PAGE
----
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Events  > 50th Polio Vaccine Anniversary
Important Leaders & Contacts
in Polio Immunization

Important leaders in polio immunization:
Other resources (history of polio):

Important leaders in polio immunization

March of Dimes

Jennifer L. Howse, Ph.D.
President of the March of Dimes. Since 1990, Dr. Howse has led the March of Dimes, the organization that supported Dr. Jonas Salk's development of the polio vaccine that bears his name, as well as the Sabin (oral) vaccine. Dr. Howse has served as an advisor to the Director of the U.S. Centers for Disease Control and Prevention, and the HHS Secretary’s National Commission on Infant Mortality.

Anna Eleanor Roosevelt
Ms. Roosevelt is the granddaughter of President Franklin D. Roosevelt, who founded the March of Dimes in 1938 to fight polio. She is Director of Community and Education Relations at Boeing World Headquarters in Chicago. She serves as National Chair of the Salk Vaccine 50th Anniversary and is a member and Secretary of the March of Dimes Board of Trustees.

Anita Perry
First Lady of Texas. Mrs. Perry is a long-time volunteer for the March of Dimes and serves as March of Dimes National Chair for Childhood Immunization.

Contact for those listed above at the March of Dimes is: Michele Kling, Senior Health & Science Press Officer, 914-997-4613,

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Centers for Disease Control and Prevention

Dr. Steve Cochi
Dr. Cochi has worked at CDC in the field of immunization for more that 21 years. From 1993-2003, he led CDC’s global immunization activities, directing a $150 million annual program with 90 CDC staff to provide technical and programmatic support. Global immunization activities in this period included oversight of key partnerships in the global polio eradication initiative.

Contact for Dr. Cochi is: Curtis Allen, Health Communications Specialist, 404-639-8487,

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Rotary International

Mr. William T. Sergeant
He has chaired Rotary's International PolioPlus Committee since 1994.

Contact for Mr. Sergeant is: Carol Pandak; Manager, Division of PolioPlus; 847-866-3304;
Vivian Fiore, Senior Media Relations Specialist, PolioPlus, 847-866-3234,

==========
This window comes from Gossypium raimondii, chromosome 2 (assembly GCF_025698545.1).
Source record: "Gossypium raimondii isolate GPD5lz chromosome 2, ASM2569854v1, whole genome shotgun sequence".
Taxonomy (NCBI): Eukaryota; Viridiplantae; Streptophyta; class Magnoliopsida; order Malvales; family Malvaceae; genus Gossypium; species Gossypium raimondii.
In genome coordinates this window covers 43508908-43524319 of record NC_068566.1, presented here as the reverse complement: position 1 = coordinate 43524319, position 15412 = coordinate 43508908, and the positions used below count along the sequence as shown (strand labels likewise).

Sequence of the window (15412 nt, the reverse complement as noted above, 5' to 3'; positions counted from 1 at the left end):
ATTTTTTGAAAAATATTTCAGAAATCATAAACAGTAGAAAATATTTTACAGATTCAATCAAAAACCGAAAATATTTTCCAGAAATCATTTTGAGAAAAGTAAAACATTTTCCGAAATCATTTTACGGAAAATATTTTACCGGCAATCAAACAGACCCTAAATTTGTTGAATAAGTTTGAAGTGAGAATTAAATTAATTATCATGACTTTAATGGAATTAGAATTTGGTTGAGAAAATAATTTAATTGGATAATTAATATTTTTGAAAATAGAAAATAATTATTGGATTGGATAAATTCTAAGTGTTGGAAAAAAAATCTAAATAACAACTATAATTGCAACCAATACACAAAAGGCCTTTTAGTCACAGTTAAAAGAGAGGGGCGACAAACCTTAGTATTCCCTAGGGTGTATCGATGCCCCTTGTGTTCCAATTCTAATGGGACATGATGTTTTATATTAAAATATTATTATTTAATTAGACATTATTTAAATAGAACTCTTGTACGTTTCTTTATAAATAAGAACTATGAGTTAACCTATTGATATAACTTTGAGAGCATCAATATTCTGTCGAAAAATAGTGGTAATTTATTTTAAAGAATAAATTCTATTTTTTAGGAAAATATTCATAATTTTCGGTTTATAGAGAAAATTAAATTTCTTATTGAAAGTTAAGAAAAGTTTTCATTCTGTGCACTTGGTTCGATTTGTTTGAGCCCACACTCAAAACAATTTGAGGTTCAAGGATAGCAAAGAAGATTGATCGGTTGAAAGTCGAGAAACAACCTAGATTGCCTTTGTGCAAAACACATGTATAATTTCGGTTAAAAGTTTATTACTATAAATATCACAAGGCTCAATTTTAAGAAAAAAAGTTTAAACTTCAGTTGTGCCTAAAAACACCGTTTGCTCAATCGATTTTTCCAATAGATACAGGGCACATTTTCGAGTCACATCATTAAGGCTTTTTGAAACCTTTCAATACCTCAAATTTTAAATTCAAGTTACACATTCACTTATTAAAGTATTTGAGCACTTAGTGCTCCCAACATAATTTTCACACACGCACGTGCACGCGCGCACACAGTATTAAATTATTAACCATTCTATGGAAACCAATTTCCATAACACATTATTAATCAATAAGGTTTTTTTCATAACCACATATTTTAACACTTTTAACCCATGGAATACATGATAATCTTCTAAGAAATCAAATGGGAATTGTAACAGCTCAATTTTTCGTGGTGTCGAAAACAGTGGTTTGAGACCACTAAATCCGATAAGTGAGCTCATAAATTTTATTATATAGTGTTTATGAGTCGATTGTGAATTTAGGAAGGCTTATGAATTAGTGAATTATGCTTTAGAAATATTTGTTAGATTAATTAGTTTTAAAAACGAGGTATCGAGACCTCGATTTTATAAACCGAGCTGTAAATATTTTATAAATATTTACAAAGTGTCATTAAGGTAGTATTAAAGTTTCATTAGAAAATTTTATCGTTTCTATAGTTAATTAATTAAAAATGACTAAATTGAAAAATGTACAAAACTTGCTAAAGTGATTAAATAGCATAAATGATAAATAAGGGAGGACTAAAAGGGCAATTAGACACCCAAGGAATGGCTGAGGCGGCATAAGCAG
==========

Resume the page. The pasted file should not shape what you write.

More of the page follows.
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Salk Institute

Rich Murphy, President and CEO

Can speak to the overall mission of the Institute, its history and its legacy.

Salk faculty members
Several members have expertise in virology and infectious diseases, and they could be used as scientific consultants.

Contact for those listed above at the Salk Institute is: Cathy Yarbrough, Vice President, Communications, 858-453-4100 x1290

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University of Michigan

Media contact is: Colleen Newvine, University of Michigan News Service, 734-647-4411 direct, 734-764-7260 main, 734-764-7084 fax,

Contact for general information is: Terri Weinstein Mellow, Director of Communications, School of Public Health, 734-764-8094 direct, 734-763-5455 fax,

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University of Pittsburgh

Julius S. Youngner, Sc.D.

Dr. Youngner is the only survivor of Salk’s core scientific team. As senior scientist, he was responsible for significant discoveries that helped move the vaccine research forward. In particular, he established techniques for trypsinization, which allowed the production of poliovirus on a large scale, and he developed a process to inactivate the virus’ capability to cause infection without destroying its effectiveness as a vaccine. He also devised a methodology for safety testing of vaccine batches, including those used in the first field trial, and designed a simple color test to measure antibodies against polio that was used to determine the efficacy of immunization in human subjects. Dr. Youngner currently is Distinguished Service Professor Emeritus of Molecular Genetics and Biochemistry at the University of Pittsburgh School of Medicine.

Charles R. Rinaldo, Ph.D.
Dr. Rinaldo is professor and chairman, Department of Infectious Diseases and Microbiology at the University of Pittsburgh Graduate School of Public Health. He is an authority on the gamma globulin field trials of 1951 – 1953 that were spearheaded by William Hammon, M.D., Dr. P.H., the University of Pittsburgh’s inaugural chairman of the Department of Epidemiology and Microbiology at the School of Public Health.

Contact for Dr. Youngner and Dr. Rinaldo is: Lisa Rossi, Associate Director, News Bureau, University of Pittsburgh Medical Center and University of Pittsburgh Schools of the Health Sciences, 412-647-3555,

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Other Resources (History of Polio)
Smithsonian National Museum of American History  

Whatever Happened to Polio?
OPENS: April 12, 2005
CLOSES: April 2006

Remember polio, the debilitating, paralyzing illness that could strike at any moment? To commemorate the 50th anniversary of the announcement of an effective polio vaccine, the museum will open "Whatever Happened to Polio." This multi-media exhibition will present the story of polio, primarily from the perspective of the patient; the vaccine development that ended polio in the U.S.; and the story of survivors and the changes they have made in American society.

Katherine Ott, Ph.D., Curator
Has expertise in the history of medicine, polio, disability and related topics.

Contact for Dr. Ott is: Valeska Hilbig, Deputy Director, Office of Public Affairs (202) 633-3129,

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This page last modified on March 1, 2005


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